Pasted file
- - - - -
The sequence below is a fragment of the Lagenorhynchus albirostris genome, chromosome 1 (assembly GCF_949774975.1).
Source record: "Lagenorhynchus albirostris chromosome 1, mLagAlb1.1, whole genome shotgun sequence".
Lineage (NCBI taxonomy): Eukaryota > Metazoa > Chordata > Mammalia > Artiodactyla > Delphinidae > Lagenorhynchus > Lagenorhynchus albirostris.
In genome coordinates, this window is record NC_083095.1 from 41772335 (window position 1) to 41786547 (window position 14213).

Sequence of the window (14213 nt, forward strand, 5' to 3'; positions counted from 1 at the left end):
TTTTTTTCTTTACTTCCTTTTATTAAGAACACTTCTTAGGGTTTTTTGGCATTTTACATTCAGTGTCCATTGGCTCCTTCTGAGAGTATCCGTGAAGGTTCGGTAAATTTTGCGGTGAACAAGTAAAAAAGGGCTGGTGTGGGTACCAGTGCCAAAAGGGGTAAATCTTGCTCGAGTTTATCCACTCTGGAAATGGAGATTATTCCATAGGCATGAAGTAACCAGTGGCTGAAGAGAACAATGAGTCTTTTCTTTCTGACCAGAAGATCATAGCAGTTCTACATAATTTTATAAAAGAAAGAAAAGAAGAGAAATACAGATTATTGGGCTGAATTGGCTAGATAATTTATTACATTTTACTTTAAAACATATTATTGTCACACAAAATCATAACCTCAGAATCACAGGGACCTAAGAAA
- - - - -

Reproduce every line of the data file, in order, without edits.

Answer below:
The sequence below is a fragment of the Lagenorhynchus albirostris genome, chromosome 1 (assembly GCF_949774975.1).
Source record: "Lagenorhynchus albirostris chromosome 1, mLagAlb1.1, whole genome shotgun sequence".
Lineage (NCBI taxonomy): Eukaryota > Metazoa > Chordata > Mammalia > Artiodactyla > Delphinidae > Lagenorhynchus > Lagenorhynchus albirostris.
In genome coordinates, this window is record NC_083095.1 from 41772335 (window position 1) to 41786547 (window position 14213).

Sequence of the window (14213 nt, forward strand, 5' to 3'; positions counted from 1 at the left end):
TTTTTTTCTTTACTTCCTTTTATTAAGAACACTTCTTAGGGTTTTTTGGCATTTTACATTCAGTGTCCATTGGCTCCTTCTGAGAGTATCCGTGAAGGTTCGGTAAATTTTGCGGTGAACAAGTAAAAAAGGGCTGGTGTGGGTACCAGTGCCAAAAGGGGTAAATCTTGCTCGAGTTTATCCACTCTGGAAATGGAGATTATTCCATAGGCATGAAGTAACCAGTGGCTGAAGAGAACAATGAGTCTTTTCTTTCTGACCAGAAGATCATAGCAGTTCTACATAATTTTATAAAAGAAAGAAAAGAAGAGAAATACAGATTATTGGGCTGAATTGGCTAGATAATTTATTACATTTTACTTTAAAACATATTATTGTCACACAAAATCATAACCTCAGAATCACAGGGACCTAAGAAA